Posted By ProjectAD on May 19, 2015
It's very often due to poor dietary discipline and a lack of progression, but sometimes, muscle groups can just be incredibly stubborn and hit a plateau they refuse to budge out of.
We've all encountered this phenom before. Progress is going swimmingly well, except for that dastardly body part that is determined to make you look like an out-of-proportion numpty.
Not anymore! Try these 5 classic training techniques if you're stuck in a rut to shock them into new growth.
A technique as old as they come, to perform drop-sets you simply perform a set as usual, before reducing the weight once you hit failure and continuing to rep out on that movement. You can extend it to 2-3 reductions in weight totting up increased volume and insane pumps, or go even further to self-imploding muscle pumps with 4-5 drops in weight if you have a partner who can help you strip plates on certain movements!
Drop-sets are best performed towards the end of your workouts, as the constant drops in weight essentially ensure you're performing one very long extended set, and as such form can be compromised. Stick to cables and machines predominantly in order to maximise this techniques effectiveness.
Rest-pause is a technique that can be especially useful if you're struggling to increase the weight on an exercise or have hit a sticking point.
To do them, simply perform a set as usual, hitting failure or staying 1 rep clear. You can then take a short rest of anywhere between 10-30 seconds before performing a second set, again going to failure, or perhaps even a third if you're feeling like inflicting more punishment on yourself. You then tot up the total number of reps performed, and aim to beat that during the next session. Once you achieve a certain amount of repetitions, you can increase the weight used on the exercise.
3: Peak contractions
This one really hones in on the art of the renowned 'mind-to-muscle-connection' that has became ubiquitous with bodybuilders across the world.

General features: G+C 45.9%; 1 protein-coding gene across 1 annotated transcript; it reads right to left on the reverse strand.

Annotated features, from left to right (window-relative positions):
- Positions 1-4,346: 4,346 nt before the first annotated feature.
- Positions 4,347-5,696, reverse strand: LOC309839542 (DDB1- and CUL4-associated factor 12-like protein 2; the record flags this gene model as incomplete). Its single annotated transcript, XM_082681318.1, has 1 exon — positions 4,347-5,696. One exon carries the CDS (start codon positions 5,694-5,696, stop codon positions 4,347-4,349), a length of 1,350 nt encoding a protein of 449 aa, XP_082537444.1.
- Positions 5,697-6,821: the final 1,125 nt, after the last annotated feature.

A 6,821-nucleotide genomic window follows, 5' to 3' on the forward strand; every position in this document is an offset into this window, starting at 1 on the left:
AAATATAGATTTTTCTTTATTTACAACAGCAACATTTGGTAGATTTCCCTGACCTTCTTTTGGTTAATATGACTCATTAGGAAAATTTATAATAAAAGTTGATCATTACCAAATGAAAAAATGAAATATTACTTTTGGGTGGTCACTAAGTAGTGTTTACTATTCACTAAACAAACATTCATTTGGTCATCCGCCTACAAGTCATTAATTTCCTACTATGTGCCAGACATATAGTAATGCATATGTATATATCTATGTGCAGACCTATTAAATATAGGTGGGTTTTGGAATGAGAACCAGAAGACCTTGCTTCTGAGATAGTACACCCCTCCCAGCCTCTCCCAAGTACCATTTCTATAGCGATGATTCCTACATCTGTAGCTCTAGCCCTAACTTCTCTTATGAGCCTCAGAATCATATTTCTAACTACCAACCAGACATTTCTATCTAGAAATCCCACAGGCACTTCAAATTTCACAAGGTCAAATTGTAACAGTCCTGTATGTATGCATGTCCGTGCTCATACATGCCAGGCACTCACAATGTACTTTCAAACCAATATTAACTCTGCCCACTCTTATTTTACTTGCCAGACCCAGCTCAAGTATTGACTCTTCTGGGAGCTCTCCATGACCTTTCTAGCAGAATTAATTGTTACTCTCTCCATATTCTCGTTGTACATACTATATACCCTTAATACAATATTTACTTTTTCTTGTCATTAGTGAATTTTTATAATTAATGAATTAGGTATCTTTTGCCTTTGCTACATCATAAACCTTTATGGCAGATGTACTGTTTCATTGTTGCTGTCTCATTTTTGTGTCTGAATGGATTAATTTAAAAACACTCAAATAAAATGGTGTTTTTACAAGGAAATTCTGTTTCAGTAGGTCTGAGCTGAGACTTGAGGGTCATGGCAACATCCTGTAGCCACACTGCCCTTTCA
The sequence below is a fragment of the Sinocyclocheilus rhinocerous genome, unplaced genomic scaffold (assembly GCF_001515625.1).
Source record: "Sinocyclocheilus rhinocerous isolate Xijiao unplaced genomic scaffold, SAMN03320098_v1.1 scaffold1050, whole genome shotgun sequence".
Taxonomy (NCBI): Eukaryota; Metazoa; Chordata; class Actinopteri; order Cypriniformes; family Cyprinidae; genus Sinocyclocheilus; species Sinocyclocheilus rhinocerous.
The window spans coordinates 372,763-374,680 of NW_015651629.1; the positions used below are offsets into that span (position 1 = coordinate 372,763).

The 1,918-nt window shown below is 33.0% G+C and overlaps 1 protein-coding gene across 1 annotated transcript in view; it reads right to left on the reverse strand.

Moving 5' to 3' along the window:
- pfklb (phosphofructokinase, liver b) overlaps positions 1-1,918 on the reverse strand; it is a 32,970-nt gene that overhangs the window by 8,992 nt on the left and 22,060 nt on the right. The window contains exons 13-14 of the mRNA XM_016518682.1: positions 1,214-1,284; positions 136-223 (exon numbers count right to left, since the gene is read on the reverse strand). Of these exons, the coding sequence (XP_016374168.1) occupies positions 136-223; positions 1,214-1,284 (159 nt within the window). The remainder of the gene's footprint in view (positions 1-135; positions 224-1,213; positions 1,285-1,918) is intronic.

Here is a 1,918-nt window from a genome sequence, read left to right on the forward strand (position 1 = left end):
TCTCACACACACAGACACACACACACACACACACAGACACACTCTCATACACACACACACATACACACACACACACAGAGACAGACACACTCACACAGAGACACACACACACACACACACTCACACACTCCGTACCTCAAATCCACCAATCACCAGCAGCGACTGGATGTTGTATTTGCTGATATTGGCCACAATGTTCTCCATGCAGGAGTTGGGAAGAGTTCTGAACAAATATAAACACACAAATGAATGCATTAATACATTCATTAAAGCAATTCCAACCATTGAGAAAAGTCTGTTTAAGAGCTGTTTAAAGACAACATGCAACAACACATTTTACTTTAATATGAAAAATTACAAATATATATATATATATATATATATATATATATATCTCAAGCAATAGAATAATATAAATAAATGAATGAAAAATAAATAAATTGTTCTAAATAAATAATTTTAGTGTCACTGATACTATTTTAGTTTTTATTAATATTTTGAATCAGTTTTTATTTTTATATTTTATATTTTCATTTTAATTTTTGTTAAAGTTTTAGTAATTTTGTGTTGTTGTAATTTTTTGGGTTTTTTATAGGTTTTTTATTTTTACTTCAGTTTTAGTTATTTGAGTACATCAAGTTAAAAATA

Peak contractions are carried out by squeezing or holding a repetition in a key area of stress, contracting it hard during that position in order to maximise stress on the target muscle group and force more blood into the working muscles.
An example would be a bicep machine curl, where you would squeeze at the top of the movement before gradually returning to the starting position.
Super-sets have been popular ever since the Golden Era of bodybuilding, when Arnie and co would pair up antagonistic exercises in order to thrash their body's and enforce extreme muscular growth as well as conditioning.
A super-set follows a simple format. Pick an exercise, go to failure, and then immediately jump onto another exercise before doing exactly the same.
You can perform them on two exercises that target the same muscle group, or for a switch of pace, do the exact opposite. For example, dumbbell presses super-setted with machine rows.
This one is especially good if you feel as though you have a certain body part that 'takes over' the target muscle group on another exercise.
As an example, a pre-exhaust could be a set of bicep curls followed by lat-pulldowns or rows in order to maximise lat stimulation, while the biceps are in a fatigued state. You could also follow similar patterns for other exercises where you feel as though your dominant muscles take over the intended target.